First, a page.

In the process of doing these various tests we have also encountered other instances of zinc oxide causing cracking and delamination, and share two of those below. The first, from 2012, is a canvas with an acrylic gesso ground painted with various earth colors applied in different ways – in a wash, thickly from the tube, and then as a generously brushed out tint using Titanium-Zinc (Image 6):
When we tried rolling this piece and scraping the surface with a palette knife, neither done in ways that were extreme, large patches from areas with Titanium-Zinc delaminated completely from the ground while deep, severe cracking developed as well. However, none of the thickly built-up layers of straight earth color showed any of these issues. Those remained well-anchored to the ground and quite flexible.
The next example (Image 7) is from testing in 2016 that used specially made paints consisting of just pigment and alkali-refined linseed oil. The image shows a 6 mil drawdown of zinc white on top of a layer of red oxide. With just a gentle flexing of the piece, the zinc white easily cracks in deep horizontal fissures, and caused the underlying red oxide to crack as well, although there were no signs of delamination from the underlying paint.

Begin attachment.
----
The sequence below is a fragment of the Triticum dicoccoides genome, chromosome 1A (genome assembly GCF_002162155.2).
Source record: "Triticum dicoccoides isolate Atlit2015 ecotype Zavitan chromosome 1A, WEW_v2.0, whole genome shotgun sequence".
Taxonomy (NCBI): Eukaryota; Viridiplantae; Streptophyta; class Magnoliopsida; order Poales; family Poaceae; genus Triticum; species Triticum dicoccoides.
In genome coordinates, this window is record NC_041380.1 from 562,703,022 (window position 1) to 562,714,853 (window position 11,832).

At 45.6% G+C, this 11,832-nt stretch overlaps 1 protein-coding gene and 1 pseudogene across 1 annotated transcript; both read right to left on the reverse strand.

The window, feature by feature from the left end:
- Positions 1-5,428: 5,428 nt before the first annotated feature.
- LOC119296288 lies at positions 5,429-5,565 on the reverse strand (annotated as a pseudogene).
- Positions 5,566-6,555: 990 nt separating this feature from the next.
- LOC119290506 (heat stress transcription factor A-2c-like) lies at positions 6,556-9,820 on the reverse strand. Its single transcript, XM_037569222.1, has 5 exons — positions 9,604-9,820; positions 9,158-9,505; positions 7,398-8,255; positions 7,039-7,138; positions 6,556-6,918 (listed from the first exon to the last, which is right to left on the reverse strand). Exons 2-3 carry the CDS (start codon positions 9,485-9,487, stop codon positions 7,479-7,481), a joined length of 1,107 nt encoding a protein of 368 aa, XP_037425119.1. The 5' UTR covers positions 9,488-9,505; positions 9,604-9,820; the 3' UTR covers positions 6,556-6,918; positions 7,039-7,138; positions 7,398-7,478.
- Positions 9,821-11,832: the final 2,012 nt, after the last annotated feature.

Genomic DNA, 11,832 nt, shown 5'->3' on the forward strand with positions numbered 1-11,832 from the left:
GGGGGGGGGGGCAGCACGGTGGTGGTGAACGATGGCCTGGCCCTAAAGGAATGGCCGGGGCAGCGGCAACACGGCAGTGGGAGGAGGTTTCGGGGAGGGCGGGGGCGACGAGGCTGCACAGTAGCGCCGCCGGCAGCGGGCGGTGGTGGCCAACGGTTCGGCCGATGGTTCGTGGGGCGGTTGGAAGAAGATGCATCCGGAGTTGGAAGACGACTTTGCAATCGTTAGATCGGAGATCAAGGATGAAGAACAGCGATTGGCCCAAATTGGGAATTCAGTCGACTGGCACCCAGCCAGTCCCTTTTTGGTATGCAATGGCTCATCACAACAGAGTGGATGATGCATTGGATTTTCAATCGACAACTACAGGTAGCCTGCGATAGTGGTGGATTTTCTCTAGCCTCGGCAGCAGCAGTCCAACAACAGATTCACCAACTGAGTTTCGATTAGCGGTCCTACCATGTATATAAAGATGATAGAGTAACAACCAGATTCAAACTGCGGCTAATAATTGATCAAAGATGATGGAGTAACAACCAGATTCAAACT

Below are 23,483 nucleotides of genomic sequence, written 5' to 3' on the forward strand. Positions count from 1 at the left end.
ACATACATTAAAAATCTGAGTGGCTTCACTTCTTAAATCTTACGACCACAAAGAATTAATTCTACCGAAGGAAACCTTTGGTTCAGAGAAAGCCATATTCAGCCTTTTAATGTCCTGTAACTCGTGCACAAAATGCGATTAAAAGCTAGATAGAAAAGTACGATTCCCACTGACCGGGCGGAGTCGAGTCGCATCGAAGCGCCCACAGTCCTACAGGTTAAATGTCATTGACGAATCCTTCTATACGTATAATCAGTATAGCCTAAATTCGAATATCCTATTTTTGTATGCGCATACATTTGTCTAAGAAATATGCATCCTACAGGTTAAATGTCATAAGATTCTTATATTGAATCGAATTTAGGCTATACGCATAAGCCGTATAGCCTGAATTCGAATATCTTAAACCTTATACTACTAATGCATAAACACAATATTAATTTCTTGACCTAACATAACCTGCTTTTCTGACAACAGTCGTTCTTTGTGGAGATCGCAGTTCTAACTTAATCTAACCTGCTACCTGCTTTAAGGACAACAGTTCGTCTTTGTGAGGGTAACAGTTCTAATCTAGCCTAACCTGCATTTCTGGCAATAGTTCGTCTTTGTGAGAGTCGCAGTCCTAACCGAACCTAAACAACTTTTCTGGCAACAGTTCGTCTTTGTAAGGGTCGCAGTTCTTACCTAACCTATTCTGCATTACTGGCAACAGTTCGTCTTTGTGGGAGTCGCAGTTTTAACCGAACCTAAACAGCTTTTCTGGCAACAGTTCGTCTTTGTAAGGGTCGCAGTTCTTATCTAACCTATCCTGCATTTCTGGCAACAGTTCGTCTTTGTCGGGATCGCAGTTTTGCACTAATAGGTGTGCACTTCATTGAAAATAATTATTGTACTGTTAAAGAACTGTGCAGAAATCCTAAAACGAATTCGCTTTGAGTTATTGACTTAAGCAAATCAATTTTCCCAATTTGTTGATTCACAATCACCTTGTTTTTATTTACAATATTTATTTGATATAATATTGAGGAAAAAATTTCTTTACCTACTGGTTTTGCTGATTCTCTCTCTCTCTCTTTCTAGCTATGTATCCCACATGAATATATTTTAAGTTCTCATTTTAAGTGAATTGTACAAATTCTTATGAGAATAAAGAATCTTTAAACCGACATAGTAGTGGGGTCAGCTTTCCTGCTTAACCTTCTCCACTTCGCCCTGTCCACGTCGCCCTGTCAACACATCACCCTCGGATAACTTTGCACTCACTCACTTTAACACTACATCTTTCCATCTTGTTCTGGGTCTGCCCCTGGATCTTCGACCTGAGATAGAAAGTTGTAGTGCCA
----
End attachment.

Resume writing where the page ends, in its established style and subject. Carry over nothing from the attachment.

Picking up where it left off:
Historical Background and Current Conservation Research
In the following sections, we will briefly touch on the historical background of zinc oxide through the 20th century, which has been extensively covered by several authors. We then focus on the conservation research from the last 15 years that informs much of the debate around the risks when using zinc oxide.
Back Story – How We Got Here
18th to 20th Centuries